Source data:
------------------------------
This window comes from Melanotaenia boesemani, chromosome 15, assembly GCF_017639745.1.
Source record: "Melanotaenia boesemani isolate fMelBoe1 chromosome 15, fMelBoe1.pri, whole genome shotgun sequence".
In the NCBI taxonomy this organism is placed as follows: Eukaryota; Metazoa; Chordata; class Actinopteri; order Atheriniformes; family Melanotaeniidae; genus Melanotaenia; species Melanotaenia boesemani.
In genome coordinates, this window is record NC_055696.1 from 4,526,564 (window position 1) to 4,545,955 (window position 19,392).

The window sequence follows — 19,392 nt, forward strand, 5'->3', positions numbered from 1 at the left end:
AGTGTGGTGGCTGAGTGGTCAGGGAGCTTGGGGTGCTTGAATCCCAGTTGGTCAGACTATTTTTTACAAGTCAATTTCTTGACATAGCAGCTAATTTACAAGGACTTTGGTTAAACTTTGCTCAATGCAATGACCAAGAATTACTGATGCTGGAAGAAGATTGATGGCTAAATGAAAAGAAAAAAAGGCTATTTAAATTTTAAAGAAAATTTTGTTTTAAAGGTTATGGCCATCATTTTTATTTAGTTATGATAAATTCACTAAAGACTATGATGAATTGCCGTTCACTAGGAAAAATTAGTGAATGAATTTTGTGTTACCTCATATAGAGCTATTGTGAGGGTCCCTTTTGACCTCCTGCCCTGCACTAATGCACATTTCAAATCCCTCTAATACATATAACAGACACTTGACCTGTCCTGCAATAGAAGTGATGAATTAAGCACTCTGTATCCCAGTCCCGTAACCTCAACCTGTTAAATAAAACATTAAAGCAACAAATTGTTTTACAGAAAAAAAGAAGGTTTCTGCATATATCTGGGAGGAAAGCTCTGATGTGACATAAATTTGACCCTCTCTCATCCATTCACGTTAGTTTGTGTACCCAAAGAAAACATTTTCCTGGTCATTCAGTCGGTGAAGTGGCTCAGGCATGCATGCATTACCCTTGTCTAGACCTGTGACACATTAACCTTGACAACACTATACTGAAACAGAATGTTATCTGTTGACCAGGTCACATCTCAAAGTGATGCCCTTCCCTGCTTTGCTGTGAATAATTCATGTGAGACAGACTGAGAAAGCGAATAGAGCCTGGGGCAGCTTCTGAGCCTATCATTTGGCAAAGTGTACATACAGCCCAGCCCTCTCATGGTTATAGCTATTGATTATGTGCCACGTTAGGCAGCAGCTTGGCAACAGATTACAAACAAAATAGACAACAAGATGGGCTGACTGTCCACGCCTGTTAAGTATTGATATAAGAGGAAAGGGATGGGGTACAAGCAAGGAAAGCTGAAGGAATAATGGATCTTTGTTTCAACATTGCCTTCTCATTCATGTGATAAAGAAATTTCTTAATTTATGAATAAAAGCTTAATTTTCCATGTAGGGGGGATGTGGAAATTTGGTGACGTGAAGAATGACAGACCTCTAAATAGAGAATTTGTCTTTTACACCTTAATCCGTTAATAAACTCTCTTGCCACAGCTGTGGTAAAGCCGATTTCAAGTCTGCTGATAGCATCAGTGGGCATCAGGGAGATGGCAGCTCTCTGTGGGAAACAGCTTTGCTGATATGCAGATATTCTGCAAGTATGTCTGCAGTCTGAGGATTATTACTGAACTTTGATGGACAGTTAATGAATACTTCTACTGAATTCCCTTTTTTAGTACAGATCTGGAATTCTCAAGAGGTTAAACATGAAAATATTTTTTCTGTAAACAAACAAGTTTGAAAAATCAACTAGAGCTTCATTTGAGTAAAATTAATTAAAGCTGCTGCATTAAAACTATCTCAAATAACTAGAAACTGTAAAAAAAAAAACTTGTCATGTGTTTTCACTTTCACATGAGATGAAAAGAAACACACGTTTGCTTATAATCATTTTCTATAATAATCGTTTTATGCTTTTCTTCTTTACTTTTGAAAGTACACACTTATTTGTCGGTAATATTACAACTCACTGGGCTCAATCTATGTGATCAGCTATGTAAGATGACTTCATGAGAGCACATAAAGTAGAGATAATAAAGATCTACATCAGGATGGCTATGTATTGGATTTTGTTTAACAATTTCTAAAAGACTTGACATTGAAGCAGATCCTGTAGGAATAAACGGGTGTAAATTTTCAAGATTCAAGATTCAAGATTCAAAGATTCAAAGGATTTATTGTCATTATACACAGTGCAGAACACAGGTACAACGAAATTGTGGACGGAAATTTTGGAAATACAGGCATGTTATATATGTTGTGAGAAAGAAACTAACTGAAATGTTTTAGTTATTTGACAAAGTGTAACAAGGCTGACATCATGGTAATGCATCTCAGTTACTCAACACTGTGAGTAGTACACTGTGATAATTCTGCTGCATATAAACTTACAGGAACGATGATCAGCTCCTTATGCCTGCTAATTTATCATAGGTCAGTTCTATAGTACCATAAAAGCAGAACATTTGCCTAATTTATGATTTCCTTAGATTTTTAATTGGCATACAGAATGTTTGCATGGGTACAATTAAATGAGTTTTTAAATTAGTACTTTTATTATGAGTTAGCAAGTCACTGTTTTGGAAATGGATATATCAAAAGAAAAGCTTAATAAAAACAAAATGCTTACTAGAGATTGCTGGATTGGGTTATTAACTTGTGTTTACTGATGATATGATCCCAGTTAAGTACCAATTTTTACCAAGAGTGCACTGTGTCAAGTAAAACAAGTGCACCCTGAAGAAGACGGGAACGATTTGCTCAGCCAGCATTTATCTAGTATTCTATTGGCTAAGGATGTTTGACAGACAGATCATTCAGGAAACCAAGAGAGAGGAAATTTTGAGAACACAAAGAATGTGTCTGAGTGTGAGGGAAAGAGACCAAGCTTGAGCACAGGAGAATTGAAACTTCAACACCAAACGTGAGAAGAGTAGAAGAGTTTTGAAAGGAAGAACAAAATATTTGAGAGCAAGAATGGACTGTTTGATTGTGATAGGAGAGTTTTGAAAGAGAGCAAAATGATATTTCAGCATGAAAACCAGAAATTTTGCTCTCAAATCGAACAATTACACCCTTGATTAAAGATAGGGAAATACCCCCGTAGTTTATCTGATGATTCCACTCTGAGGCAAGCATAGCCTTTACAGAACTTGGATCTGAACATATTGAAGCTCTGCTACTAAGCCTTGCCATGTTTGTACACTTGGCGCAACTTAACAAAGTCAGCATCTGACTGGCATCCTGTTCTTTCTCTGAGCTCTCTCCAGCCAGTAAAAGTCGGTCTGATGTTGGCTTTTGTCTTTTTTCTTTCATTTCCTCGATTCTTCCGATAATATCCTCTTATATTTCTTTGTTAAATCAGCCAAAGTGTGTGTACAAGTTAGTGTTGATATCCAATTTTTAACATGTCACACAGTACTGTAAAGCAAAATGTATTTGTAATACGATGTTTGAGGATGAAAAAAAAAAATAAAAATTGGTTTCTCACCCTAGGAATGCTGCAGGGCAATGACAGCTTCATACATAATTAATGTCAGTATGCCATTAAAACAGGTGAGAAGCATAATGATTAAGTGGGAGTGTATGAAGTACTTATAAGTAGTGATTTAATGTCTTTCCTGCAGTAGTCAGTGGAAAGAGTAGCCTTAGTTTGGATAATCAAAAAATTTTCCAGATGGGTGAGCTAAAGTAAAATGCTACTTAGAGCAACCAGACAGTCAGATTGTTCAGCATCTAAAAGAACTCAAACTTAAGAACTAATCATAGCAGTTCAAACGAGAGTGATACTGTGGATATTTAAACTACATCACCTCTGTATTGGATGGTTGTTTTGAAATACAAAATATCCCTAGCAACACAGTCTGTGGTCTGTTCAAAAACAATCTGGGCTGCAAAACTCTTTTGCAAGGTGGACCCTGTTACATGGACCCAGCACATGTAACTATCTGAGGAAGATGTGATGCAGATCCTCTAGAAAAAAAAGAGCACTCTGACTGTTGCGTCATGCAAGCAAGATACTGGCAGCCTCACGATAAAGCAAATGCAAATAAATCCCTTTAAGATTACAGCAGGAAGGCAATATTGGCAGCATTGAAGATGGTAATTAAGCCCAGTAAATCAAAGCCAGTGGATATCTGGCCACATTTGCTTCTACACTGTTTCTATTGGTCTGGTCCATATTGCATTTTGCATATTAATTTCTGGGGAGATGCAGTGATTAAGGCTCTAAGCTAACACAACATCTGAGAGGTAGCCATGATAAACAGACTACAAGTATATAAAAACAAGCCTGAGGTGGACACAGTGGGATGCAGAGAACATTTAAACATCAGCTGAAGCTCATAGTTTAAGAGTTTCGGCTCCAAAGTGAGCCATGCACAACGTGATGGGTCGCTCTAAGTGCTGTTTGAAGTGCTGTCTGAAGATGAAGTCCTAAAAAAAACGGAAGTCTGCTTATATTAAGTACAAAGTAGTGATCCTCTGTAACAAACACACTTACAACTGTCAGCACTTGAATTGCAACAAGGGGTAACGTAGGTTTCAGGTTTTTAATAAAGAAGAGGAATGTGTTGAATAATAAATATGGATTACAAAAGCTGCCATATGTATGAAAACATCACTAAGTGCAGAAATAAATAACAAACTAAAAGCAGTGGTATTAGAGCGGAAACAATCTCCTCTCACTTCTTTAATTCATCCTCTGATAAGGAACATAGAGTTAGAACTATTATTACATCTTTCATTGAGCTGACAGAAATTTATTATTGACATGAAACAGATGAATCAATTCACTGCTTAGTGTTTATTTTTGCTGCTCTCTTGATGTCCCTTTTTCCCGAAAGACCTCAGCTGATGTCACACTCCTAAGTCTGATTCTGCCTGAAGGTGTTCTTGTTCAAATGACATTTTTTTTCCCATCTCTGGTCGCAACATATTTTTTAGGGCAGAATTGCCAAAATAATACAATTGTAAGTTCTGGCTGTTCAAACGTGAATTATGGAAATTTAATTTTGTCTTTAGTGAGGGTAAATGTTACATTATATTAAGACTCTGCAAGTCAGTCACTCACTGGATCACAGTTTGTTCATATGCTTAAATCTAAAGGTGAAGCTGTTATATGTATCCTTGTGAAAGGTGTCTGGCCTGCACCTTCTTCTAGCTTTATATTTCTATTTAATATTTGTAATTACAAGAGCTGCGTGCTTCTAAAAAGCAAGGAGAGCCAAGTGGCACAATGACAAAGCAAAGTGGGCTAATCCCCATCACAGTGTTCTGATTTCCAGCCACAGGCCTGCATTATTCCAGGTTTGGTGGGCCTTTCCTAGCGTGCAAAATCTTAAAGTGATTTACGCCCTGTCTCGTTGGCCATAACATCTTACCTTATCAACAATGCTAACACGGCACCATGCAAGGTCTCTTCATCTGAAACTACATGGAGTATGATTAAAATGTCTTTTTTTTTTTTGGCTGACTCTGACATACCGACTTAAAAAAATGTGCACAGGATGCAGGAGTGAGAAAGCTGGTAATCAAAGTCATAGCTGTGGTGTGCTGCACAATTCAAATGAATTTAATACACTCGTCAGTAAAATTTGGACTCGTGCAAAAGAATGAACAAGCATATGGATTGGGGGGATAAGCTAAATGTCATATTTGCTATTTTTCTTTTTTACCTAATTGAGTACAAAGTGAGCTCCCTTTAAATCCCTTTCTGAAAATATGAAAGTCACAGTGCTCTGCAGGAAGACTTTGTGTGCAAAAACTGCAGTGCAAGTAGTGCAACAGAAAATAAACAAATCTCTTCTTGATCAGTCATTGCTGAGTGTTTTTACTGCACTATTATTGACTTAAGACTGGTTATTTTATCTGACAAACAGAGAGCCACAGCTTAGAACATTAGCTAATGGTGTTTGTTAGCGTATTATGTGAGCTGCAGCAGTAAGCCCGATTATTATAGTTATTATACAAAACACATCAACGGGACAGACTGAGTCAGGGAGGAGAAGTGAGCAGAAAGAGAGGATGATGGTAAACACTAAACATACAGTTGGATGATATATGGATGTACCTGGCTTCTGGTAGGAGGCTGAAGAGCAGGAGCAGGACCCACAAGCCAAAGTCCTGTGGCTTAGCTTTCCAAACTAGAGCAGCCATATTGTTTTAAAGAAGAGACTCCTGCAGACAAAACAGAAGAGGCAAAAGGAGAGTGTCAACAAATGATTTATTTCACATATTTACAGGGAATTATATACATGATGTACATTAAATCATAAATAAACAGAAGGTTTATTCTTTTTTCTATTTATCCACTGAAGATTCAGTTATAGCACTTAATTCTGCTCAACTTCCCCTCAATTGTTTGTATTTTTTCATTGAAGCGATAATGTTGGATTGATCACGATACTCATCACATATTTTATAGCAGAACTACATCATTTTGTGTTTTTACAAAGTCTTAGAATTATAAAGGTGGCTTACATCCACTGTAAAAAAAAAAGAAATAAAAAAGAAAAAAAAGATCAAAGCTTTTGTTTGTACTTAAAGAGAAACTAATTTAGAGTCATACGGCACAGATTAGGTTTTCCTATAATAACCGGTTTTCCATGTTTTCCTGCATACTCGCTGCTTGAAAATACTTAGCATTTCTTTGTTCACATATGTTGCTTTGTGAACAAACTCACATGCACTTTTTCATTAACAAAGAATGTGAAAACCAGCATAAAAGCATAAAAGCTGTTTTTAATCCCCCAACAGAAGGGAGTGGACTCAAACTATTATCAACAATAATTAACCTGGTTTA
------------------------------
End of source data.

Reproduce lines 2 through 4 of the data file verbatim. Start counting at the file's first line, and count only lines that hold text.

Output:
Source record: "Melanotaenia boesemani isolate fMelBoe1 chromosome 15, fMelBoe1.pri, whole genome shotgun sequence".
In the NCBI taxonomy this organism is placed as follows: Eukaryota; Metazoa; Chordata; class Actinopteri; order Atheriniformes; family Melanotaeniidae; genus Melanotaenia; species Melanotaenia boesemani.
In genome coordinates, this window is record NC_055696.1 from 4,526,564 (window position 1) to 4,545,955 (window position 19,392).